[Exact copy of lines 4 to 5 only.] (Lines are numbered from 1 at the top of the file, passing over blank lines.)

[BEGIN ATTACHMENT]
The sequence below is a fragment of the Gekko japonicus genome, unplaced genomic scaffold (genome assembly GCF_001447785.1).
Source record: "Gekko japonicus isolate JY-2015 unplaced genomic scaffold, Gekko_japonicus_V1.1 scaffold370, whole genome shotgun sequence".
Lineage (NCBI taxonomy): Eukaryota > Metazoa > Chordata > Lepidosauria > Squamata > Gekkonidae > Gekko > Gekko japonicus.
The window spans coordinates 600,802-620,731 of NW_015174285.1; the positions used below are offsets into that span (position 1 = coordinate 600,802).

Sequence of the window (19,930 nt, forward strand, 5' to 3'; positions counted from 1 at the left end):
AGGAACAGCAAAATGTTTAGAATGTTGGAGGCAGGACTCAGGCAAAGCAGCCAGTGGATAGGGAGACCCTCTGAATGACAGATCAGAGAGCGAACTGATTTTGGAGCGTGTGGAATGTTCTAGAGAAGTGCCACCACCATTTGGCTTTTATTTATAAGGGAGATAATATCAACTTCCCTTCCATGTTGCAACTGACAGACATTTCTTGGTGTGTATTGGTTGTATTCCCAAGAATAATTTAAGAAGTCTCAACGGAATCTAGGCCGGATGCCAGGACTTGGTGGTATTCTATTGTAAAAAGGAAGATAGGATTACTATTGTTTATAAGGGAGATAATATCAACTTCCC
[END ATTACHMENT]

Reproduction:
The window spans coordinates 600,802-620,731 of NW_015174285.1; the positions used below are offsets into that span (position 1 = coordinate 600,802).

Sequence of the window (19,930 nt, forward strand, 5' to 3'; positions counted from 1 at the left end):